A housing estate for mine workers was built around the Rheinpreussen colliery in 1903 to provide suitable accommodation for the workers who were enlisted from Silesia, Austria-Hungary and the Netherlands.
Life on the estate was subject to strict supervision by the colliery management. A colony manager inspected the streets and houses twice a week. Bonuses were even offered for well-kept houses and gardens.
Following the decline of mining, the estate was set to be demolished and replaced by high-rise buildings. By 1968, around 1,200 homes had already been demolished. But the residents got together and formed an action group to prevent the demolition of the remaining 550 houses. They even went as far as hunger strikes. In 1979 the city of Duisburg finally bought the estate and saved it from demolition.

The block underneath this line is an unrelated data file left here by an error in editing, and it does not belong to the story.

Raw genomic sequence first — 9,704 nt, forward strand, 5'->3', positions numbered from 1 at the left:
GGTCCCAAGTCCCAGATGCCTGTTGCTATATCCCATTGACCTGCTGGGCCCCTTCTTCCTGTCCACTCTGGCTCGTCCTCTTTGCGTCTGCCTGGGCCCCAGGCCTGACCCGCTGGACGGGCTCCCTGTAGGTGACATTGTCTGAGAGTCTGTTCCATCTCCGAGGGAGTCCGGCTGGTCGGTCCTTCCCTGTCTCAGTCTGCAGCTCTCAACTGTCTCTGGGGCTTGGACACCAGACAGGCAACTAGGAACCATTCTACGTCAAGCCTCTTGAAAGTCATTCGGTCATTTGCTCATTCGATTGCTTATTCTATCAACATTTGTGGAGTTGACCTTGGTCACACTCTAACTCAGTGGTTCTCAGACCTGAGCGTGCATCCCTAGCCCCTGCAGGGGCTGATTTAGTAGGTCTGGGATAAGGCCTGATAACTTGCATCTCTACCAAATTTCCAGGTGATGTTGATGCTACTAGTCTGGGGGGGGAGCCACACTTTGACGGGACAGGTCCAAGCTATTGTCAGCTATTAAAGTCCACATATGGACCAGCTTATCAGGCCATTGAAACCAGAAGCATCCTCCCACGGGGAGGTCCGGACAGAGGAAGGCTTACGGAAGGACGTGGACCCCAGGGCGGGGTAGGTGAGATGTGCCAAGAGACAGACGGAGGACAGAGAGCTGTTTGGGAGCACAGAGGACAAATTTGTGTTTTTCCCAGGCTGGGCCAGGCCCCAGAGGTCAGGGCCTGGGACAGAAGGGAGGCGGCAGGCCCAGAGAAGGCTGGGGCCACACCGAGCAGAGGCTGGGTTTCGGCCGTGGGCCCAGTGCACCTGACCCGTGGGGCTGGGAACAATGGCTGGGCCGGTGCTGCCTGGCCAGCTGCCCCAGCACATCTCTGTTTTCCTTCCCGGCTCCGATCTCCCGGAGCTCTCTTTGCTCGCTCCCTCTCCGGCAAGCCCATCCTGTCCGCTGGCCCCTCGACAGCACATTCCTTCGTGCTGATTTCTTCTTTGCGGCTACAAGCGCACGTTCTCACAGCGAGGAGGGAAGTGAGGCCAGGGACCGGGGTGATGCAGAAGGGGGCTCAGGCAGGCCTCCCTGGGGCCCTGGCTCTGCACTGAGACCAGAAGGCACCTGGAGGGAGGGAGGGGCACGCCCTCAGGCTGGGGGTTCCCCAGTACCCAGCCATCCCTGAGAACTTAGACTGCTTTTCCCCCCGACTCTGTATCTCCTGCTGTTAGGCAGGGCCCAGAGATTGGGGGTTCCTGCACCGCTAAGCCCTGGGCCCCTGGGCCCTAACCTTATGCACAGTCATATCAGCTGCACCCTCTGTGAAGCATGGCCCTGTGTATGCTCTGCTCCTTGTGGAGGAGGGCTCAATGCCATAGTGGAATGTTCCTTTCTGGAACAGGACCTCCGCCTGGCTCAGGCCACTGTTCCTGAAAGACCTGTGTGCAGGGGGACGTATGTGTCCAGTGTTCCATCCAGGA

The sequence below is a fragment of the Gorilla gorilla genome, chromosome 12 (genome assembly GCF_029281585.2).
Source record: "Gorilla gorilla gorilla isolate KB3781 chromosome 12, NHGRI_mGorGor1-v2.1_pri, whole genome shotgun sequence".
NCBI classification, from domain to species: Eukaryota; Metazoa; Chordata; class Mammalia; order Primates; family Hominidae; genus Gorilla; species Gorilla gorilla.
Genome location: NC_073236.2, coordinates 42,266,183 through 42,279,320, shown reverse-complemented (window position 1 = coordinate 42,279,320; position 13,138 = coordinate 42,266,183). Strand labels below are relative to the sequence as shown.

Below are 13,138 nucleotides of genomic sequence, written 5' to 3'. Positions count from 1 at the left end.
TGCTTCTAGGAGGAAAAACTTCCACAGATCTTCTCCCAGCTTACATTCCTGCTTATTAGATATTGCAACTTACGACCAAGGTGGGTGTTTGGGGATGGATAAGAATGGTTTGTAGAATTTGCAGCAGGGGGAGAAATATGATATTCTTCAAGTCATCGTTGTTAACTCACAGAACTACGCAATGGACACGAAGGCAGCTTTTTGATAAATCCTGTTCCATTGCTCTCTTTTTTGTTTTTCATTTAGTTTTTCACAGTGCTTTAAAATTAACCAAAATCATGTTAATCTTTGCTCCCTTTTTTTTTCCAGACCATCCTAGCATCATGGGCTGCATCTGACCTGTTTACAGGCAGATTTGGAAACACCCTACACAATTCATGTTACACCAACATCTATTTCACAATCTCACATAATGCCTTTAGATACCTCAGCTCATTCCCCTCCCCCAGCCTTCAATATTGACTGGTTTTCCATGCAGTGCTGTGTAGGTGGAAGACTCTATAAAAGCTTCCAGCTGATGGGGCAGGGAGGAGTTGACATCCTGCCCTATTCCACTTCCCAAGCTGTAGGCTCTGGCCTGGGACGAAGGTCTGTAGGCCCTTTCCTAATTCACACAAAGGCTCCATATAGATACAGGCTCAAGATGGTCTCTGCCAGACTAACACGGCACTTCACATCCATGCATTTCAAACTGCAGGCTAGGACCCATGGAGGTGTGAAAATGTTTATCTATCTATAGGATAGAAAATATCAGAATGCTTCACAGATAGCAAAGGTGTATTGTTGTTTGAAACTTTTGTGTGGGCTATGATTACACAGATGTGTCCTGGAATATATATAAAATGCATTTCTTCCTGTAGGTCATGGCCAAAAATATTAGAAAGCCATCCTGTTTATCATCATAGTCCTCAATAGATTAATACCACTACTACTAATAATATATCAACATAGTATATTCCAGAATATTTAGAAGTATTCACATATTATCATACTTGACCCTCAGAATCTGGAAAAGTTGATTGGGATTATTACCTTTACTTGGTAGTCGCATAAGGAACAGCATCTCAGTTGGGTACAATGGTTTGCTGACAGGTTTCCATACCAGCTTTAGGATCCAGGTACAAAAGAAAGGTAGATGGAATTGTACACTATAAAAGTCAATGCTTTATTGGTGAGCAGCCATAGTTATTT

The Rheinpreussen Estate is now subject to a protection order and its residents are also homeowners. The estate is part of the Route der Industriekultur (Route of industrial heritage).